THE INFLUENCE OF THE TRADING POSTS
The latter part of the 19th century into the 20th brought another marked influence to Navajo weaving. Trading posts had popped up both on and next to the Navajo reservation. These traders quickly saw the possibilities of Navajo weaving as a rich market. They began to introduce these woven items to consumers in the eastern part of the United States. Traders could benefit in many ways. They could offer commercially made blankets in trade for Navajo weaving. Manufactured Pendleton blankets were a popular item among Native Americans from the late 1800s well into the 1900s. Many had Navajo like designs. The traders could also provide the Navajo with many of the supplies they now needed to make their blankets and rugs including synthetic dye and spun yarn.
Some traders took another step that began to influence the quality and designs of Navajo weaving. They gave incentives to the Navajo to excel in their weaving. For a period of time the method of paying Navajo weavers by the pound for large coarsely woven floor rugs had discouraged fine workmanship. One trader, Juan Lorenzo Hubbell, had a significant influence on the development of Navajo weaving. He owned several trading posts over the years the best known being the trading post at Ganado located on the Navajo reservation in northeastern Arizona. His method to encourage fine weaving was quite simply to refuse to buy anything that was not of excellent quality. Hubble provided better quality "Germantown" yarns for weaving. He also commissioned an artist to paint some outstanding examples of Navajo weaving and hung them in his trading post to inspire the weavers.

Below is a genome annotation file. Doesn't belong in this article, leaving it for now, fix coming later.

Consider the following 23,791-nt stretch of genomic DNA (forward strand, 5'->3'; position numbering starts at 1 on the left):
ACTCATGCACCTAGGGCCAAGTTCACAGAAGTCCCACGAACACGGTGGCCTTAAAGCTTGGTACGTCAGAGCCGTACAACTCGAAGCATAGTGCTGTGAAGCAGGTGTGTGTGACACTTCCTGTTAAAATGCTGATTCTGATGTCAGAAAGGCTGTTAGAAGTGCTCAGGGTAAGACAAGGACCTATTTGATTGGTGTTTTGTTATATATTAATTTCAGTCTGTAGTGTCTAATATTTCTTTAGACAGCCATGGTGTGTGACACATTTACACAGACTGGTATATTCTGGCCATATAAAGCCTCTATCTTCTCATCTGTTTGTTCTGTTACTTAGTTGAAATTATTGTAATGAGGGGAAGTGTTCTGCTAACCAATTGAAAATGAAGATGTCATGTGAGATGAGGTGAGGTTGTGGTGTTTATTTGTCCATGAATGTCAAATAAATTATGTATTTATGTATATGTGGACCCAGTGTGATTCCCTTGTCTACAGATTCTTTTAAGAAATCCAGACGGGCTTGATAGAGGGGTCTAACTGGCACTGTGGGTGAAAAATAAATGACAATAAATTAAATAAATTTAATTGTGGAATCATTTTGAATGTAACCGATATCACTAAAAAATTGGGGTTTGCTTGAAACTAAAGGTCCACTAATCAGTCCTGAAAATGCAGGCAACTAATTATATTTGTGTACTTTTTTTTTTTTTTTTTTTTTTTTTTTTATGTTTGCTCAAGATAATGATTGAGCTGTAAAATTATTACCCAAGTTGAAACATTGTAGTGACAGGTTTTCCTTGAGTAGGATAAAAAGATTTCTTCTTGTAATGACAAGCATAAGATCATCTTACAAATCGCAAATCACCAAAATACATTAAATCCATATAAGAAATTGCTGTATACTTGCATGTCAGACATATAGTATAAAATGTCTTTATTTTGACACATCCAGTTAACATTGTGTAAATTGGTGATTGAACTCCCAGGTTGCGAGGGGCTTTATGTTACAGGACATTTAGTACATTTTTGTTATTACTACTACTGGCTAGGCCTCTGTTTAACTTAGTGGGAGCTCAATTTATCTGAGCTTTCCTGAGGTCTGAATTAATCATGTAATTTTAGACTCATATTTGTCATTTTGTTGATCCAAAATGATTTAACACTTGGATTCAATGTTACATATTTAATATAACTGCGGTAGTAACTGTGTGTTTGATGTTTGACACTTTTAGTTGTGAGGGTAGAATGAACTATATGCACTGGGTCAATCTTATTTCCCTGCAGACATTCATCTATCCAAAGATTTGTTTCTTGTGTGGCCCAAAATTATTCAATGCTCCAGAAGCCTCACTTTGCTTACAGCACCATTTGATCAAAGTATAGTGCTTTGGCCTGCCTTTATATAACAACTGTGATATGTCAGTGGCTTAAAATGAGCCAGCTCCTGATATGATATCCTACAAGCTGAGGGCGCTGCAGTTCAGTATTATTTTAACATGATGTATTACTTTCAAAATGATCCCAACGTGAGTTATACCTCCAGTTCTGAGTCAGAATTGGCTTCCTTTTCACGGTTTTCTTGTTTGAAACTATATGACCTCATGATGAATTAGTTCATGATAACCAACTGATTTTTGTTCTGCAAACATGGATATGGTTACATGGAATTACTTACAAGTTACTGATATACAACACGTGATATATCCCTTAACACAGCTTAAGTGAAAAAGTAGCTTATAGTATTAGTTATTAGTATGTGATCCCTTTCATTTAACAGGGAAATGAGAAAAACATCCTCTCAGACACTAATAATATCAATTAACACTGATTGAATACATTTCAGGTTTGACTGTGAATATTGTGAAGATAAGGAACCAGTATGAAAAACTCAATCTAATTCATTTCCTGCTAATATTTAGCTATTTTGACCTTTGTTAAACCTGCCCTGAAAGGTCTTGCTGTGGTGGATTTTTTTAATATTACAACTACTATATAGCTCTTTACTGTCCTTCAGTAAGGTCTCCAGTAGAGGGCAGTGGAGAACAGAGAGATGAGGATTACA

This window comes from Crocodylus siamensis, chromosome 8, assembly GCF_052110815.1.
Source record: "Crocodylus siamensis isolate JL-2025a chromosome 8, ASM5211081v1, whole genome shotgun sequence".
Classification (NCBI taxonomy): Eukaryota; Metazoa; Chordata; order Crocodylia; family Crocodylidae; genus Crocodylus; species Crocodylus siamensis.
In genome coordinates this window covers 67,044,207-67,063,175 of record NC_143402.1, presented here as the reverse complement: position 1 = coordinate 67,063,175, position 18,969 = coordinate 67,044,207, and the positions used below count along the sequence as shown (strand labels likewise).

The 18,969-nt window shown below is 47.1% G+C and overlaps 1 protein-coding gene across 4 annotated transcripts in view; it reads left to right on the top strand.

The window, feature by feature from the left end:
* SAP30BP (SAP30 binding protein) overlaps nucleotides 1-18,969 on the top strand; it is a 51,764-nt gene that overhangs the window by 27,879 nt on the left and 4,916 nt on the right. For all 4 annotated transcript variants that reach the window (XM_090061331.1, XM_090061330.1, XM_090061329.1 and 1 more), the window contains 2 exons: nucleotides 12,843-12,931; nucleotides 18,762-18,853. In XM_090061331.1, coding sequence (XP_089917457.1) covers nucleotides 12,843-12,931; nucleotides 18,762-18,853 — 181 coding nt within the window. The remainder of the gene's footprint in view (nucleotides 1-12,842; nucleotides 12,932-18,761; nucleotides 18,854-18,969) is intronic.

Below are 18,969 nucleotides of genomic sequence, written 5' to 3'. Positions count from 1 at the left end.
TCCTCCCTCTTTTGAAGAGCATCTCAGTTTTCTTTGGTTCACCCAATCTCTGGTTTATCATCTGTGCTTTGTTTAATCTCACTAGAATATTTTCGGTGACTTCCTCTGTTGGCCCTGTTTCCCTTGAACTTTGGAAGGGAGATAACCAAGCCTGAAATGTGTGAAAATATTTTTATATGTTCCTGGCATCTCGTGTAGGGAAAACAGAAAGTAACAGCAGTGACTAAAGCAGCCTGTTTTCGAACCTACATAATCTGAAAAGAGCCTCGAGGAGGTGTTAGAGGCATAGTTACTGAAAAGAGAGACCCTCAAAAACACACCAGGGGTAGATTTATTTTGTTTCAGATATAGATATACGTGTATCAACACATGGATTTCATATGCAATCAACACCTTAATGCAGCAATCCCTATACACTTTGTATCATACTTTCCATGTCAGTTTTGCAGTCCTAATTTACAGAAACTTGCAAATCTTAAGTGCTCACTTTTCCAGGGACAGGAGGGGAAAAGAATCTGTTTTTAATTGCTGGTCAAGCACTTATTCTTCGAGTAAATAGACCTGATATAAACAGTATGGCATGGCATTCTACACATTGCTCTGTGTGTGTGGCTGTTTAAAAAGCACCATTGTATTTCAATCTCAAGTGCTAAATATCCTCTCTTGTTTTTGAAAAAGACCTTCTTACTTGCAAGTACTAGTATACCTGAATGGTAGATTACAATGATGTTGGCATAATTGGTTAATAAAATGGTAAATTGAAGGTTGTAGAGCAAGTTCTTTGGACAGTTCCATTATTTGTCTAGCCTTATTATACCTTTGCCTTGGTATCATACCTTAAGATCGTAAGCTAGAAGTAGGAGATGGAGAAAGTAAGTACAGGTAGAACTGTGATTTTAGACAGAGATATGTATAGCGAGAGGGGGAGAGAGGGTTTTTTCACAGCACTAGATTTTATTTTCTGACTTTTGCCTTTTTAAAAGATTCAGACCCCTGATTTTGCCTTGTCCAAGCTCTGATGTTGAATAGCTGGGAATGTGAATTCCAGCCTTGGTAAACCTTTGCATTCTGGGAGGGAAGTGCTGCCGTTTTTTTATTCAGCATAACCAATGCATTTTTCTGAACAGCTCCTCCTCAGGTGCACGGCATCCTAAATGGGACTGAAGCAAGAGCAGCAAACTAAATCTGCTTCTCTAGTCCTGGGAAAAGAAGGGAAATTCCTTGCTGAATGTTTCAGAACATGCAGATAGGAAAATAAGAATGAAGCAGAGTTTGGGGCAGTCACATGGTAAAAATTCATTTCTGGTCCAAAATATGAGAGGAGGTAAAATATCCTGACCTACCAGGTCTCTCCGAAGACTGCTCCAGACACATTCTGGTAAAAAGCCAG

Hubbell and others noticed that consumers in the east were more interested in rugs than blankets and encouraged the making of these heavier and larger weavings. Persian rugs were popular in the east so traders began to encourage designs patterned after Oriental rugs. These new designs had borders and were more complex. The 20th century brought another incentive to designers and weavers. Santa Fe and other locations held great fairs where natives could show and sell there weaving, pottery and baskets. These fairs also increased American interest in Navajo weaving.
NAVAJO WEAVING TODAY
Over 100 years after the influence of the trading posts the art of Navajo weaving has advanced far beyond what the traders could ever have imagined. Navajo rugs and tapestries are sought out by both collectors and those who find them to be beautiful additions to their homes. The rug pictured to the right is an example of how some weavers have integrated the American Flag into quilts made after 9/11/2001.
© 2005 Judy Anne Johnson Breneman (Do not reproduce this article without permission from the author.)
1 p6 A Guide to Navajo Weaving by Kent McManis & Robert Jeffries
2 p10 Woven by the Grandmothers: Nineteenth-Century Navajo Textiles from the National Museum of the American Indian by Eulalie H. Bonar, National Museum of the American Indian
3 The Navajo Weaving Tradition: 1650 to the Present by Alice Kaufman, Christopher Selser
Navajo Weaving: Yesterday and Today
Art of the Southwest by Canyon Country Originals: Navajo Rugs